Taxpayers who will be getting their coronavirus stimulus payments via paper checks should expect them within the next few weeks. The first round of checks is expected to arrive in mailboxes by the end of this week, Yahoo Finance reports. Some taxpayers may have to wait months for their checks, however.
The CARES Act provides most adult American taxpayers with a one-time payment of $1,200, plus various other monies that they could potentially qualify for. The vast majority of such taxpayers got their money direct-deposited into their bank accounts last week. However, those taxpayers whose bank account information is not on file with the IRS will instead receive paper checks.
Those checks began going out this week, which means that some taxpayers may see checks in their mailboxes by Friday, April 24. Others, however, may have to wait longer.
The paper checks can only be printed and mailed out at a rate of about 5 million per week. With as many as 100 million taxpayers counting on those checks, it could be as much as four months before the last taxpayers get their stimulus money.
However, the checks are being issued in an order based upon taxpayers' income, as reported in the most recent tax filing that the Internal Revenue Service (IRS) has on record.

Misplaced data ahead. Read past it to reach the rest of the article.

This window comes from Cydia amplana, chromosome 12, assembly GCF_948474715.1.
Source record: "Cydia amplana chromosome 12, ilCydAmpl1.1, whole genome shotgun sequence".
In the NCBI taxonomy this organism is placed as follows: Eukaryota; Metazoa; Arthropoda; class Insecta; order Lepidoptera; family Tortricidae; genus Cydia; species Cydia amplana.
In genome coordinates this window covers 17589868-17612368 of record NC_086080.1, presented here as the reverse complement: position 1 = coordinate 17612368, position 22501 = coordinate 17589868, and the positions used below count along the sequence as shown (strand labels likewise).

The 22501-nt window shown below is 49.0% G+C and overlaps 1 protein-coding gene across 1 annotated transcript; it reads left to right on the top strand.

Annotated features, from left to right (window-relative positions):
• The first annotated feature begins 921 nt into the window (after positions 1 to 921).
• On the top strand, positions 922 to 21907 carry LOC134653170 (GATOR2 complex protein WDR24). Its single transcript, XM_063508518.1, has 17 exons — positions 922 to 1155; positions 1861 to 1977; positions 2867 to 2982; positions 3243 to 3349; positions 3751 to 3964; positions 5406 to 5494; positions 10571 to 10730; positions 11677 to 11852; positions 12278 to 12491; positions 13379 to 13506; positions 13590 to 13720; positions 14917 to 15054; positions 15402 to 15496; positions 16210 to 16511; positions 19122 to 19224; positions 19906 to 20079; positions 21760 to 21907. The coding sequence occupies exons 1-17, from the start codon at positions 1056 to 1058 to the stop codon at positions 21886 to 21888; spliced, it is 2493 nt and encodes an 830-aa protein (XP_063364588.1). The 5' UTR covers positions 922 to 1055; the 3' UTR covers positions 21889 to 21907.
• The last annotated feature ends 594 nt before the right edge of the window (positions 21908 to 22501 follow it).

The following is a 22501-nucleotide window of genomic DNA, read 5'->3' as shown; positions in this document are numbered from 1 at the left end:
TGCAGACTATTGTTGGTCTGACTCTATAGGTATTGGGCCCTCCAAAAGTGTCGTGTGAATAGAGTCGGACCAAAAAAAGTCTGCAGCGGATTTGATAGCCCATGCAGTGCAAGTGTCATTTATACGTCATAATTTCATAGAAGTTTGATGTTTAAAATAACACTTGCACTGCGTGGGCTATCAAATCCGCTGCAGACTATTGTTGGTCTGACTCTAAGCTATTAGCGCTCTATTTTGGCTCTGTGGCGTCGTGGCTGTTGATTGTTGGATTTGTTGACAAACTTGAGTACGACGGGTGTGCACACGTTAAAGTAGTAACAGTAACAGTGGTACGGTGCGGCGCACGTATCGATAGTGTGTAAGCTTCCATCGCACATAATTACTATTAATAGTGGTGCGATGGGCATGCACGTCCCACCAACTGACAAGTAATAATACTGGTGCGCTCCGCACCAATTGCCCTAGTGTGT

Taxpayers with the lowest incomes will get their stimulus checks first, while those with higher incomes will have to wait the longest. Those taxpayers with incomes less than $10,000 should expect the first wave of checks. Those with incomes between $10,000-20,000 are scheduled to receive theirs by May 1, and those with incomes up to $40,000, by May 15.
Those with the highest incomes, but who still don't make too much money to qualify for a stimulus check ($99,000), should see theirs by September 4.
Meanwhile, the IRS has developed an online tool to help Americans track the status of their stimulus checks. Users can use the Get My Payment tool to check the status of their payments, to see if they're eligible, and to provide bank account information to the agency if necessary.
However, as USA Today reports, multiple users are getting error messages, are getting timed out of the system, or are being told they're not eligible even though they are. The latter circumstance may come into play if the agency hasn't gotten around to processing an individual's 2019 returns yet.
As previously reported by The Inquisitr, the distribution of direct-deposit stimulus payments has not been without its issues, either. Specifically, some people have reported getting money intended for dead loved ones with whom they once shared a bank account, and the IRS hasn't provided clear direction on how to return these payments.